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October 23, 2019

My life on a chart: a client’s view of cashflow modelling

A client’s view of cashflow modelling

I’ve just had a life-changing experience.

I didn’t go swimming with crocodiles in Australia, or bungee jump off a cliff in New Zealand and I didn’t trek the Himalayas.

I went to see my financial advisers, Sutherland Independent, up the road from me in Edinburgh.

I know what you’re thinking: that doesn’t sound very life changing! Well I can explain.

I’ve never been to see a financial adviser before, but I’d been meaning to for a while. Like many people, it’s one of those things I’d been putting off, but it had been nagging away at me for a long time.

The main reason I wanted to see an adviser was to get my pension (or lack of it) sorted out

I’ve been self-employed for over two years and haven’t been contributing during that time. I was worried about the impact that might have on my future (I’m a sprightly 43) and what drastic measures I might need to take to remedy it. In fact, I didn’t know anything much about what I’d already saved.

I knew that I’d had some good employer contributions from most of my previous jobs, and that I’d been adding to these, but I didn’t know how much this amounted to, and whether that was a good number for my life stage and career.

As the questions mounted, I became more and more reluctant to have them answered – in case it was bad news. But I knew that facing it head-on would eventually make me feel much better.

And it did. But feeling better about my pension was just a tiny piece of the puzzle…

Financial planning, not financial advice

A client’s view of cashflow modelling

I was introduced to Sutherland’s approach to financial advice, which is actually financial planning. This differs in terms of financial advice in that it doesn’t focus on products, it focuses on the person – the products come second.

My adviser explained that our first meeting would concentrate on me and where I want to be in life. They’d find out what really mattered in order to create a vision and strategy for my financial future. Only after that would we discuss the money part.

This sounded great – I love talking about myself, who doesn’t? But it sounded more akin to therapy and I wondered if I’d need the tissues that I’d spotted in the corner of the room (apparently I might).

Fortunately, I got to answer the questions in advance of the meeting – and there was a lot to think about. They started gently by asking me to think about how I’d live life if I was completely financially secure?

This sounds like a liberating question, the ‘What would you do if you won the Lottery?’ idea, but it’s actually quite hard to make your imagination run wild when you’re so used to thinking in terms of not being able to afford to doing things. But I soon got into it.

The other questions were harder and were about making me think about the things I really wanted to do in order to whittle down the list until I had a shortlist. This was a great way to think more consciously about all those things that are on ‘that would be nice’ list and consider which are in fact the most important ones. But it was more about how to bring those things forward, into the present. Afterall, if they’re that important, why wasn’t I doing something about them now?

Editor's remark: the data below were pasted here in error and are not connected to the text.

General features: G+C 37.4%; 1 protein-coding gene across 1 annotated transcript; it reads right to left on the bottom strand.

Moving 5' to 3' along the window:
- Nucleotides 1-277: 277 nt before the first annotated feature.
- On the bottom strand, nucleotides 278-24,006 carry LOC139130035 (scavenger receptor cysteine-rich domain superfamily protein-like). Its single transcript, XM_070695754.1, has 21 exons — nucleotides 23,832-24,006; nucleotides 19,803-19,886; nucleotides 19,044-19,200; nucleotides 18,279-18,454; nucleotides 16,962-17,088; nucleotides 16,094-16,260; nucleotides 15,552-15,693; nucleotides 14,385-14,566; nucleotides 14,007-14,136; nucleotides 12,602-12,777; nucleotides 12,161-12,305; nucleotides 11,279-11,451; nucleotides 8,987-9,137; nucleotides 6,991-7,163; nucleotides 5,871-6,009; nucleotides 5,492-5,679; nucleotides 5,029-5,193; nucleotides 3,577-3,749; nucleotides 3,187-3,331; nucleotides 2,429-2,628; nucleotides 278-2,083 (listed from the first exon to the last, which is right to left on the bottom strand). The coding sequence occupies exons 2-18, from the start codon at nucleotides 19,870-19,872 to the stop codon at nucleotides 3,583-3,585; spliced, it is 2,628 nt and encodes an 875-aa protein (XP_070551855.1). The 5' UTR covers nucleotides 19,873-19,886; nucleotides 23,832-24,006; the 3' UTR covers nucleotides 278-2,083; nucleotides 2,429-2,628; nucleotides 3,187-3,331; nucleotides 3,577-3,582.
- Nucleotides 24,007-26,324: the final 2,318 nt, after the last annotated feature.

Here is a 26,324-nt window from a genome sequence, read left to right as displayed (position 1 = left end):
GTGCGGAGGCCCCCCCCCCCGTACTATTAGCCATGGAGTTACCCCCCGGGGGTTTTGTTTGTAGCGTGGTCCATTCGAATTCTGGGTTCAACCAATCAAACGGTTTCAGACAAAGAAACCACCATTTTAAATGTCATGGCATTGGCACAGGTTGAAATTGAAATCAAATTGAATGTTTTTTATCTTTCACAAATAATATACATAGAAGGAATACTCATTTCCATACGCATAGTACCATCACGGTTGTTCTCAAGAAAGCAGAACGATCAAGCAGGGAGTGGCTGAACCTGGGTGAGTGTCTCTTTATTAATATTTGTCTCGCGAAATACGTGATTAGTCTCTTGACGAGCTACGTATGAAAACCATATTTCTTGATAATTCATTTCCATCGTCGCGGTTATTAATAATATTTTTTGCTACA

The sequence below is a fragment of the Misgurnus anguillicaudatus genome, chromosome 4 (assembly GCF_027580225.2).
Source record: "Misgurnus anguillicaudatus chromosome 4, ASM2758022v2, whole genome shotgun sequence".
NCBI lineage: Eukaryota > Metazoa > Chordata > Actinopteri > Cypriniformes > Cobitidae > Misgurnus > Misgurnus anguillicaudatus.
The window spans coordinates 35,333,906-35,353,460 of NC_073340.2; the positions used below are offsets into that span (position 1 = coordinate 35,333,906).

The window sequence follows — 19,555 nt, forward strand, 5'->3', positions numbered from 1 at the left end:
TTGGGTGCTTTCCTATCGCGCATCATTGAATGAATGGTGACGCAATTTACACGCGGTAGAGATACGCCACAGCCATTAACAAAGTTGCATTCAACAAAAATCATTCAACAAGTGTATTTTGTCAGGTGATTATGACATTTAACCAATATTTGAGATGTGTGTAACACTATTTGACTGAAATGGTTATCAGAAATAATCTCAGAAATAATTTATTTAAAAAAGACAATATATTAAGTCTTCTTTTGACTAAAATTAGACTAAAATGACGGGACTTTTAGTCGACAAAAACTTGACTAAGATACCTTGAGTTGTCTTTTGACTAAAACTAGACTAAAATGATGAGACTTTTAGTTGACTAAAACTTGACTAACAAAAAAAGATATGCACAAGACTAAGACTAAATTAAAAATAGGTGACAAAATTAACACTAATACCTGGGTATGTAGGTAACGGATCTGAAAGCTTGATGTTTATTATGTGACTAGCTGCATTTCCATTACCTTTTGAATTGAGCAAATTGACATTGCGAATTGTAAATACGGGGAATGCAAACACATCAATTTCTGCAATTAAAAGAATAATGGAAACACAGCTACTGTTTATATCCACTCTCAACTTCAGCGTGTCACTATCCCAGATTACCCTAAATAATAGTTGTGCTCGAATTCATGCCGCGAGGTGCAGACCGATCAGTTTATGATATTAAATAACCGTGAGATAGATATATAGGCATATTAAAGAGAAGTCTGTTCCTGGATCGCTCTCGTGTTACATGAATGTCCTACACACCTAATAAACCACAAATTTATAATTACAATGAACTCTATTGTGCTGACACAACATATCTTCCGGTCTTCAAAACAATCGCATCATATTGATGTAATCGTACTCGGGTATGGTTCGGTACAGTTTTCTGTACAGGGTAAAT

The meeting itself was split into two parts

In initially we discussed the answers to my questions in depth and my adviser challenged me to think about ways I could bring my lifelong ambition to write a book into the here and now. The second part of the meeting brought everything together. And this is where I saw my financial life unfold on the big screen.

My adviser had taken the information I’d given about my current finances – income, expenditure, pensions and Isas – and entered it into a piece of software called Cashflow Modelling. He combined it with the answers to the three questions above so that together my money was arranged in a way that enabled me to live the life I really wanted to live.

It was quite magical.

He’d had developed an achievable savings strategy that would enable me to live life comfortably well into old age. I could see how much money I’d have throughout my life, I could see when I could retire and how much I’d have to live on, I could also see how this would be impacted if I saved more (or less) or if something unexpected happened (good or bad). And I could also see that I’d have a financial cushion in a ‘worst case scenario’.

I’d never thought about using my money in this way before and suddenly I could feel the options opening up in front of me. It made my money seem more real. It linked it with a purpose, and that purpose was to live a life I wanted to live, rather a life that just ‘happened’. This made me feel much more in touch with my future, more informed and in control. And also more excited about where I was now going.

That’s why it was so moving.

So if anyone’s unsure about where they’re heading in life or wondering what their money is doing, or what it’s all for, I would advise going to see someone like Sutherland Independent. It will enable you to explore what you really want to do, and find out how you can do it. You’ll see your life unfold in front of you – from now until 100, which is a very comforting feeling. And how often can you say you’ve seen that?

 

October 23, 2019